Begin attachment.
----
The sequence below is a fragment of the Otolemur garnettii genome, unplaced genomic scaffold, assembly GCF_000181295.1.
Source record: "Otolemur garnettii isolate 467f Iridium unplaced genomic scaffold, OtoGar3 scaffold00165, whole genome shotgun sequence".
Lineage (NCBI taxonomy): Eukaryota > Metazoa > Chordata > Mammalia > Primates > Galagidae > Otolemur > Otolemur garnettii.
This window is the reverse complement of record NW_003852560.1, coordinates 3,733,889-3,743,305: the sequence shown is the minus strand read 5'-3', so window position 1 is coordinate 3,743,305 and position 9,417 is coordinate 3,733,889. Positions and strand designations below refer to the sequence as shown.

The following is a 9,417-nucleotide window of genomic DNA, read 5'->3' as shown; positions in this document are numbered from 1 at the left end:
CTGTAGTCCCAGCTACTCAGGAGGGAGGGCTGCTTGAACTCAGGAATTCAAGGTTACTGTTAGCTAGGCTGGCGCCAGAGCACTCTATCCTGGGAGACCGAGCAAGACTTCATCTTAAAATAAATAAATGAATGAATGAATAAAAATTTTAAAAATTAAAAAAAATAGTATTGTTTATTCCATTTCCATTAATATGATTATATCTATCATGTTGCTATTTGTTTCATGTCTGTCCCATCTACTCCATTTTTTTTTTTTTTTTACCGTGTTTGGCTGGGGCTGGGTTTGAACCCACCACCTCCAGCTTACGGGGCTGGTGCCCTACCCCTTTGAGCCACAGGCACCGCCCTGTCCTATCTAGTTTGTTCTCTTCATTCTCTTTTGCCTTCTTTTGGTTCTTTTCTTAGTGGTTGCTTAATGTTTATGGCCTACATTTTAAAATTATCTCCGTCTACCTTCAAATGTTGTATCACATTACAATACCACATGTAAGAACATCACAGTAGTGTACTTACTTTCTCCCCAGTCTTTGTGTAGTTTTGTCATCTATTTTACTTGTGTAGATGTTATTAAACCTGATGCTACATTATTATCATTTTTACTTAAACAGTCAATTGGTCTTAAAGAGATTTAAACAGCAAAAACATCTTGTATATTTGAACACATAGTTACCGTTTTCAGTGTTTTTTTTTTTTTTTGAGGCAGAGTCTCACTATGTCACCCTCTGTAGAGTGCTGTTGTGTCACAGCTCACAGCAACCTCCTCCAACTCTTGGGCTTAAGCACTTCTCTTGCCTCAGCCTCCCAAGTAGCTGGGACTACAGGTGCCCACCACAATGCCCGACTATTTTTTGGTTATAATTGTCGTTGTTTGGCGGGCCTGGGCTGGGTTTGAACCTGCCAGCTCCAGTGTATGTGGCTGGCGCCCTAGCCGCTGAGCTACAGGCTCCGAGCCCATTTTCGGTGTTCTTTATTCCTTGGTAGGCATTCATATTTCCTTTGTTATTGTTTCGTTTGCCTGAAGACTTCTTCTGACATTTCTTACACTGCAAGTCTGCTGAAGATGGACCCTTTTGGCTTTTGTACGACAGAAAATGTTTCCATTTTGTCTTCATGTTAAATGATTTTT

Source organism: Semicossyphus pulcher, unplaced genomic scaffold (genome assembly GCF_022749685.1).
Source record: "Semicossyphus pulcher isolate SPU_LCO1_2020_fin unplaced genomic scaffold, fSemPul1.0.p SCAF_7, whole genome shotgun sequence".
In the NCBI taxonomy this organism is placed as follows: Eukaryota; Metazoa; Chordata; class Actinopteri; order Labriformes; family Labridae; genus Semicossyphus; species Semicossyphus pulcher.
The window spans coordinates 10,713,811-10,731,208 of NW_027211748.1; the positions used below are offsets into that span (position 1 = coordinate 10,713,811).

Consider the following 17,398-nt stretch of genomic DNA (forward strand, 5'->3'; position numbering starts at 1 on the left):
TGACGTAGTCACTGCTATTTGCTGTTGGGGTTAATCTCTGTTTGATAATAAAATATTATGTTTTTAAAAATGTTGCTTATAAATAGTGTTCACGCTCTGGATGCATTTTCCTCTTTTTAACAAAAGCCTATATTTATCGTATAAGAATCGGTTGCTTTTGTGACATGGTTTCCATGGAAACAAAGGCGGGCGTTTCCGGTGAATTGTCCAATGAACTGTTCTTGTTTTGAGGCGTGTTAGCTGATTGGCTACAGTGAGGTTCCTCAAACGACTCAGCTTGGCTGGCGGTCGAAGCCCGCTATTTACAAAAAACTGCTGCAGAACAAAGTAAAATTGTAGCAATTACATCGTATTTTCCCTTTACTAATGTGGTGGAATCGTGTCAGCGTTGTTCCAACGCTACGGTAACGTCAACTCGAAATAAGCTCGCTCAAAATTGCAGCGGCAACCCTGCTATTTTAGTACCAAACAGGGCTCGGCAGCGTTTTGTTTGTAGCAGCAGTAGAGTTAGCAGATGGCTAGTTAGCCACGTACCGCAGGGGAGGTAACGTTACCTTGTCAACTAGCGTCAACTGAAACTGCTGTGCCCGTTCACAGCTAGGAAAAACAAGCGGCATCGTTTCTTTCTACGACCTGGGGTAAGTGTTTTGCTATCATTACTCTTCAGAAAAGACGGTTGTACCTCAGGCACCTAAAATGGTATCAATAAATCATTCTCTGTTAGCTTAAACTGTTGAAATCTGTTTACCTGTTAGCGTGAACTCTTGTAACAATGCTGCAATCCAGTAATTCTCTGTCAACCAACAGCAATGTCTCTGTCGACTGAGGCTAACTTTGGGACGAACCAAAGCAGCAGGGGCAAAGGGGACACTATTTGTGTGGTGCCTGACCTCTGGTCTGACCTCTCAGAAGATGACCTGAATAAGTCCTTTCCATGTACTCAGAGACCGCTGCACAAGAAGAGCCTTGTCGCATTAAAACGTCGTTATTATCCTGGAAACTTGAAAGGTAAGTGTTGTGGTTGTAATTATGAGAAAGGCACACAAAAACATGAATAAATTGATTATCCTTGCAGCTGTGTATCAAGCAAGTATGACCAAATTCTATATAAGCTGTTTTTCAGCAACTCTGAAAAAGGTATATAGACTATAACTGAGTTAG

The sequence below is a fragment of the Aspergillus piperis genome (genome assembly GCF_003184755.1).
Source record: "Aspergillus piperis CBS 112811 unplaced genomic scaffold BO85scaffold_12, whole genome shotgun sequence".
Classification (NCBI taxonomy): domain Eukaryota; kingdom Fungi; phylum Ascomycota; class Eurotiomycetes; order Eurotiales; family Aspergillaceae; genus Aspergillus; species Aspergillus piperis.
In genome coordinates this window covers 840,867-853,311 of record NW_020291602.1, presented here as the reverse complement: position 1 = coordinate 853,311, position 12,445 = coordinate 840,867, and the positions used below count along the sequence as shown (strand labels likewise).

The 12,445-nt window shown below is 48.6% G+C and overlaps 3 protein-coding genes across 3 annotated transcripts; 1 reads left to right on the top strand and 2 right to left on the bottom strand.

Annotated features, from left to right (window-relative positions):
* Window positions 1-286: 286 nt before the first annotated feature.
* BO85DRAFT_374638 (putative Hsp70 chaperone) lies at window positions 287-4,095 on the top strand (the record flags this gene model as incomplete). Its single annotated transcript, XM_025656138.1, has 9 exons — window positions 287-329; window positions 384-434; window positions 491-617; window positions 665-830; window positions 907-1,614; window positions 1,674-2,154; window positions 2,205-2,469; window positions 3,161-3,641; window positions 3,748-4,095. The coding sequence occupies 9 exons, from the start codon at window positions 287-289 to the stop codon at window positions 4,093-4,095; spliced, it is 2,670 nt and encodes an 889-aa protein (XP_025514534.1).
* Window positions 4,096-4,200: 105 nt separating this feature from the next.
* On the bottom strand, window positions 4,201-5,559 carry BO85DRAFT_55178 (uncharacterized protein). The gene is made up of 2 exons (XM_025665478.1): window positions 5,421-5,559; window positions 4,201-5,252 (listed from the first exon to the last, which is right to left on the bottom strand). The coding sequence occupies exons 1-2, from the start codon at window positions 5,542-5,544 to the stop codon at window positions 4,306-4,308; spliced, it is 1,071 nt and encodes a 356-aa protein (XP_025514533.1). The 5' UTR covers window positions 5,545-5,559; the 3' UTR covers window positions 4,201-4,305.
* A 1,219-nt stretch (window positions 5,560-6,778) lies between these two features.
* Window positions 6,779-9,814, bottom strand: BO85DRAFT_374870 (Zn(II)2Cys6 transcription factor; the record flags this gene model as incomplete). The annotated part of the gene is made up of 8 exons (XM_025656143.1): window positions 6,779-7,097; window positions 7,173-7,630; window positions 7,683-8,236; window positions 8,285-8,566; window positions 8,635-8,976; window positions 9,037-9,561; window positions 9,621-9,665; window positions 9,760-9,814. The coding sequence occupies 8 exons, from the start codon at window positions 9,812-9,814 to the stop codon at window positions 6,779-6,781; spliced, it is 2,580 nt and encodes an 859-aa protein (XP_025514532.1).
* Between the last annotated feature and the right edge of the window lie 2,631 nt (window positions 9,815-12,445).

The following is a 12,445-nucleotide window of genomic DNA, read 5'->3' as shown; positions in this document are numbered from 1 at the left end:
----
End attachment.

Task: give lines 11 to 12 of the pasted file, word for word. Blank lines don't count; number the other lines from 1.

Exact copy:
Consider the following 17,398-nt stretch of genomic DNA (forward strand, 5'->3'; position numbering starts at 1 on the left):
TGACGTAGTCACTGCTATTTGCTGTTGGGGTTAATCTCTGTTTGATAATAAAATATTATGTTTTTAAAAATGTTGCTTATAAATAGTGTTCACGCTCTGGATGCATTTTCCTCTTTTTAACAAAAGCCTATATTTATCGTATAAGAATCGGTTGCTTTTGTGACATGGTTTCCATGGAAACAAAGGCGGGCGTTTCCGGTGAATTGTCCAATGAACTGTTCTTGTTTTGAGGCGTGTTAGCTGATTGGCTACAGTGAGGTTCCTCAAACGACTCAGCTTGGCTGGCGGTCGAAGCCCGCTATTTACAAAAAACTGCTGCAGAACAAAGTAAAATTGTAGCAATTACATCGTATTTTCCCTTTACTAATGTGGTGGAATCGTGTCAGCGTTGTTCCAACGCTACGGTAACGTCAACTCGAAATAAGCTCGCTCAAAATTGCAGCGGCAACCCTGCTATTTTAGTACCAAACAGGGCTCGGCAGCGTTTTGTTTGTAGCAGCAGTAGAGTTAGCAGATGGCTAGTTAGCCACGTACCGCAGGGGAGGTAACGTTACCTTGTCAACTAGCGTCAACTGAAACTGCTGTGCCCGTTCACAGCTAGGAAAAACAAGCGGCATCGTTTCTTTCTACGACCTGGGGTAAGTGTTTTGCTATCATTACTCTTCAGAAAAGACGGTTGTACCTCAGGCACCTAAAATGGTATCAATAAATCATTCTCTGTTAGCTTAAACTGTTGAAATCTGTTTACCTGTTAGCGTGAACTCTTGTAACAATGCTGCAATCCAGTAATTCTCTGTCAACCAACAGCAATGTCTCTGTCGACTGAGGCTAACTTTGGGACGAACCAAAGCAGCAGGGGCAAAGGGGACACTATTTGTGTGGTGCCTGACCTCTGGTCTGACCTCTCAGAAGATGACCTGAATAAGTCCTTTCCATGTACTCAGAGACCGCTGCACAAGAAGAGCCTTGTCGCATTAAAACGTCGTTATTATCCTGGAAACTTGAAAGGTAAGTGTTGTGGTTGTAATTATGAGAAAGGCACACAAAAACATGAATAAATTGATTATCCTTGCAGCTGTGTATCAAGCAAGTATGACCAAATTCTATATAAGCTGTTTTTCAGCAACTCTGAAAAAGGTATATAGACTATAACTGAGTTAG